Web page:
Well, if you kind of look through the details, network function virtualization is not technically related to classic SDN. But it could use SDN technology. For example, virtualization is part of the problem, of course, part of the solution I should say, and the second part is other elements that SDN brings in. Such as APIs, the controllers, the orchestrators, all become important and can be combined with NfV to be able to solve the customer's business problem. Now what does that mean? Well, for certain functions where the regional physical requirements SDN can provide the connectivity fabric that’s required as well. So those are the kind of pieces that we should be thinking about when we talk about SDN or capabilities like that.
Now let's talk specifically about the next part, which is, what is what is Cisco's point of view and what is our approach on network function virtualization. Now first thing you should know is virtualization is great, right. We are leading the way on virtualization. I will show you some of the things that we have already virtualized and we have a very strong road map on where we want to go. But by itself it's not alone to address the customer's problem and we have to do more to address the customer's problem. So the first part is, as we talk about NfV or virtualization, is to decide what to virtualize and what to not virtualize. And you got to have almost a decision criteria on ensuring what is that can benefit from virtualization.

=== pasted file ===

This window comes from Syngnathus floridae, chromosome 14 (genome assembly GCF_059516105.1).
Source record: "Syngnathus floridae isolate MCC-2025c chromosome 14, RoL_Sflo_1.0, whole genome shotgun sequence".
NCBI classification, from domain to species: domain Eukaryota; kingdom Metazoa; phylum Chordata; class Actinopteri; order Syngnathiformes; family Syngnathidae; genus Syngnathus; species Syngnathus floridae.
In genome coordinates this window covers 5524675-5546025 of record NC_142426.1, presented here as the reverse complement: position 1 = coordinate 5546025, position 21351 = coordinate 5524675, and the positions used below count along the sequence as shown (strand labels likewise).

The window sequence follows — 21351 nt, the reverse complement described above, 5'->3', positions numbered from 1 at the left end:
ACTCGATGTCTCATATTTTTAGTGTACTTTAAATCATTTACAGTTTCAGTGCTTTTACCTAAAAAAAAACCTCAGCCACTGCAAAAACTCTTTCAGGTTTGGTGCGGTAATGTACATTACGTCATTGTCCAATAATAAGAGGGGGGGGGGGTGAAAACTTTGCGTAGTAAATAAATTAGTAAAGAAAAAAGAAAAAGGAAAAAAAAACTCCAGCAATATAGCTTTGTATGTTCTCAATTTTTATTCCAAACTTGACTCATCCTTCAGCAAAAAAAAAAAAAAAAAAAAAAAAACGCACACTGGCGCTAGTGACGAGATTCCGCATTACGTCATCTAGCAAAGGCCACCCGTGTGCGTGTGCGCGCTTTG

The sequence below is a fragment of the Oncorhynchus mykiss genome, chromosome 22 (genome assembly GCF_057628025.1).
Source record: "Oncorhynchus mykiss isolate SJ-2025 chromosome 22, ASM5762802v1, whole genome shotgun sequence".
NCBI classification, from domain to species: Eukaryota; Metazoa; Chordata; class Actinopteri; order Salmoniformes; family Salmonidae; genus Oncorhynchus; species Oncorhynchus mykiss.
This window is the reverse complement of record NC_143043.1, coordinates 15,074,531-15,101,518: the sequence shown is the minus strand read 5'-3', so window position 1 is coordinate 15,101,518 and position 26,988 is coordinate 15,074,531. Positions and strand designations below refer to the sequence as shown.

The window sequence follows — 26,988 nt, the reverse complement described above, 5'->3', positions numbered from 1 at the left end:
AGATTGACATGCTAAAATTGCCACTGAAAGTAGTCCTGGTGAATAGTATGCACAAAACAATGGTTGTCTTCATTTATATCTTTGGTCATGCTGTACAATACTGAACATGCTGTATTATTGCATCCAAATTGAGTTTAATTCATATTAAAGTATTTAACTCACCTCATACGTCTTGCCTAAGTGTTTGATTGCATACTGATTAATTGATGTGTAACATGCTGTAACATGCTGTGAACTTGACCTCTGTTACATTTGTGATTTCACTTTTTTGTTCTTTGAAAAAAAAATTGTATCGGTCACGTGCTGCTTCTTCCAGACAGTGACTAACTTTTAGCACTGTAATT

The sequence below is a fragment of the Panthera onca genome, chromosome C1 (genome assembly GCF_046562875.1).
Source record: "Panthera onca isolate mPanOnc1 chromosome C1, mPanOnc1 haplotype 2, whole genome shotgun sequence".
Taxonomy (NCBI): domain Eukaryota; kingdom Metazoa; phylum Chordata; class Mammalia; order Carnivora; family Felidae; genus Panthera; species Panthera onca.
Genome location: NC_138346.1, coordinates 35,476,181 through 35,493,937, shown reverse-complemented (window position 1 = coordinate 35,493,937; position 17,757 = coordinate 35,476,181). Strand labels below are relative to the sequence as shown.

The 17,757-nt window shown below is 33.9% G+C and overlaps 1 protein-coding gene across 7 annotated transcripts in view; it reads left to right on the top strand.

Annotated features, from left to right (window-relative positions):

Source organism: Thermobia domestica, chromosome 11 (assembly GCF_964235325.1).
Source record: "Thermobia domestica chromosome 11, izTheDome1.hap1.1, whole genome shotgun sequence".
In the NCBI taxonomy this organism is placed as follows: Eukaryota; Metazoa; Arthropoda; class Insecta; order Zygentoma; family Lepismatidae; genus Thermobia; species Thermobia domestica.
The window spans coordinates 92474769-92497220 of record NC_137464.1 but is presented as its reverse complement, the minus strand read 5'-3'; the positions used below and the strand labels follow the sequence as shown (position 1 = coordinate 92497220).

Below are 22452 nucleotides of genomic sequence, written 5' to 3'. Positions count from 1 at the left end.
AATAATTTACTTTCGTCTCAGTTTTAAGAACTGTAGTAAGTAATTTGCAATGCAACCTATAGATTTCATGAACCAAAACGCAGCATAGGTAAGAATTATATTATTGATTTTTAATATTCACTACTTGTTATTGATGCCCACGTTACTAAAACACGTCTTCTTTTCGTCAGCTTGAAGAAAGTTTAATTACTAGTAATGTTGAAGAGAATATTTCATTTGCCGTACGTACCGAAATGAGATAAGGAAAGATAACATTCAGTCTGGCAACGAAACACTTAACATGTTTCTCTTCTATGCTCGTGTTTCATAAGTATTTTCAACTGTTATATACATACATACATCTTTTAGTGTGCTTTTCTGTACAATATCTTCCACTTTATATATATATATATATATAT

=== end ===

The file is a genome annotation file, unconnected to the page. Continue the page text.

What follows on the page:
So what's a simple kind of a thing that I can point to in terms of how you should think about what should get virtualized and what shouldn’t. Well, first of all anything you can use general purposely to you for control, for signaling, and any high touch but low bandwidth application where cost, flexibility and fast development are required. So many of the control plane capabilities, signaling capabilities and low touch bandwidth applications, absolutely virtualization is a good thing for them. Now contrast that to other areas where you have got to use customer ASICs, NPUs, a lot specialized silicon for implementing high bandwidth, high performance and processing, where the algorithms and well known in the industry. So those are both important. And as we think through that, those distinctions, then you have got to figure out where virtualization makes sense and what to virtualize and what not to virtualize.